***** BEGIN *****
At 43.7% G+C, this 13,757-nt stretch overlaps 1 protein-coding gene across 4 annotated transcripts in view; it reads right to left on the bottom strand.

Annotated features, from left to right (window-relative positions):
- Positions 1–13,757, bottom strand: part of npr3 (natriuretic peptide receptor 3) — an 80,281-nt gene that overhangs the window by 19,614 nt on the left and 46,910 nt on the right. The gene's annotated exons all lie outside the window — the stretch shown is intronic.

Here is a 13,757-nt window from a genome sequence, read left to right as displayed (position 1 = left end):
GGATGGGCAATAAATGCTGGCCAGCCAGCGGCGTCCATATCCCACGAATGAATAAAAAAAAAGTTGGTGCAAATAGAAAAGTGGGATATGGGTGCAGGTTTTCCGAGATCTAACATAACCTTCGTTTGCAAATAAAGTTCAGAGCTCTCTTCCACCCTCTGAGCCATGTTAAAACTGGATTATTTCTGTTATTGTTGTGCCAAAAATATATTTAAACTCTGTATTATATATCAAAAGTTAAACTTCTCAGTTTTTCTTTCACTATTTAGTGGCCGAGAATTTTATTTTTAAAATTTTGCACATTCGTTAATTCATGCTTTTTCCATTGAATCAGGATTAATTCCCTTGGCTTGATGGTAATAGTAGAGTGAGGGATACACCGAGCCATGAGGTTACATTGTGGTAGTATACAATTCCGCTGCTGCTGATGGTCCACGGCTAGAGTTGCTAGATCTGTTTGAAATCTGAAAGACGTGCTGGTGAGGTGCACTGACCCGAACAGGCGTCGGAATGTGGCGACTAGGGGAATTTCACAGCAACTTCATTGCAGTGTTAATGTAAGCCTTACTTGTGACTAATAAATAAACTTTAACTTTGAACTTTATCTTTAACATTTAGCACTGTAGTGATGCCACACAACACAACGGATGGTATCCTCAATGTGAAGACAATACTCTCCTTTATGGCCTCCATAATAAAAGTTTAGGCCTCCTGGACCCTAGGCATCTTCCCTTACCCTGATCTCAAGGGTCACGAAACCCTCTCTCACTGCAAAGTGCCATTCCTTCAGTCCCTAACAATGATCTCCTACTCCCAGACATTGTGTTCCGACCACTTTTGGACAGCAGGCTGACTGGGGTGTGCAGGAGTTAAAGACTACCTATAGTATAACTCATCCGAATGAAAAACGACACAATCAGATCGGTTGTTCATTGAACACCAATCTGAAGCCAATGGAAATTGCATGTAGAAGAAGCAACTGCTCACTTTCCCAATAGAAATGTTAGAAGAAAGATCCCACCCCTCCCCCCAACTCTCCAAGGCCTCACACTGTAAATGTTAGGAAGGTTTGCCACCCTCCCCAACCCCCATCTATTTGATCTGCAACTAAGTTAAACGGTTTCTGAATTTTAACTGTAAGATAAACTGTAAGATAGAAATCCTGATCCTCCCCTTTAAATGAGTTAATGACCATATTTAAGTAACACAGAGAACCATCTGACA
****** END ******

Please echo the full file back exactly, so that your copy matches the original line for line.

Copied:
At 43.7% G+C, this 13,757-nt stretch overlaps 1 protein-coding gene across 4 annotated transcripts in view; it reads right to left on the bottom strand.

Annotated features, from left to right (window-relative positions):
- Positions 1–13,757, bottom strand: part of npr3 (natriuretic peptide receptor 3) — an 80,281-nt gene that overhangs the window by 19,614 nt on the left and 46,910 nt on the right. The gene's annotated exons all lie outside the window — the stretch shown is intronic.

Here is a 13,757-nt window from a genome sequence, read left to right as displayed (position 1 = left end):
GGATGGGCAATAAATGCTGGCCAGCCAGCGGCGTCCATATCCCACGAATGAATAAAAAAAAAGTTGGTGCAAATAGAAAAGTGGGATATGGGTGCAGGTTTTCCGAGATCTAACATAACCTTCGTTTGCAAATAAAGTTCAGAGCTCTCTTCCACCCTCTGAGCCATGTTAAAACTGGATTATTTCTGTTATTGTTGTGCCAAAAATATATTTAAACTCTGTATTATATATCAAAAGTTAAACTTCTCAGTTTTTCTTTCACTATTTAGTGGCCGAGAATTTTATTTTTAAAATTTTGCACATTCGTTAATTCATGCTTTTTCCATTGAATCAGGATTAATTCCCTTGGCTTGATGGTAATAGTAGAGTGAGGGATACACCGAGCCATGAGGTTACATTGTGGTAGTATACAATTCCGCTGCTGCTGATGGTCCACGGCTAGAGTTGCTAGATCTGTTTGAAATCTGAAAGACGTGCTGGTGAGGTGCACTGACCCGAACAGGCGTCGGAATGTGGCGACTAGGGGAATTTCACAGCAACTTCATTGCAGTGTTAATGTAAGCCTTACTTGTGACTAATAAATAAACTTTAACTTTGAACTTTATCTTTAACATTTAGCACTGTAGTGATGCCACACAACACAACGGATGGTATCCTCAATGTGAAGACAATACTCTCCTTTATGGCCTCCATAATAAAAGTTTAGGCCTCCTGGACCCTAGGCATCTTCCCTTACCCTGATCTCAAGGGTCACGAAACCCTCTCTCACTGCAAAGTGCCATTCCTTCAGTCCCTAACAATGATCTCCTACTCCCAGACATTGTGTTCCGACCACTTTTGGACAGCAGGCTGACTGGGGTGTGCAGGAGTTAAAGACTACCTATAGTATAACTCATCCGAATGAAAAACGACACAATCAGATCGGTTGTTCATTGAACACCAATCTGAAGCCAATGGAAATTGCATGTAGAAGAAGCAACTGCTCACTTTCCCAATAGAAATGTTAGAAGAAAGATCCCACCCCTCCCCCCAACTCTCCAAGGCCTCACACTGTAAATGTTAGGAAGGTTTGCCACCCTCCCCAACCCCCATCTATTTGATCTGCAACTAAGTTAAACGGTTTCTGAATTTTAACTGTAAGATAAACTGTAAGATAGAAATCCTGATCCTCCCCTTTAAATGAGTTAATGACCATATTTAAGTAACACAGAGAACCATCTGACA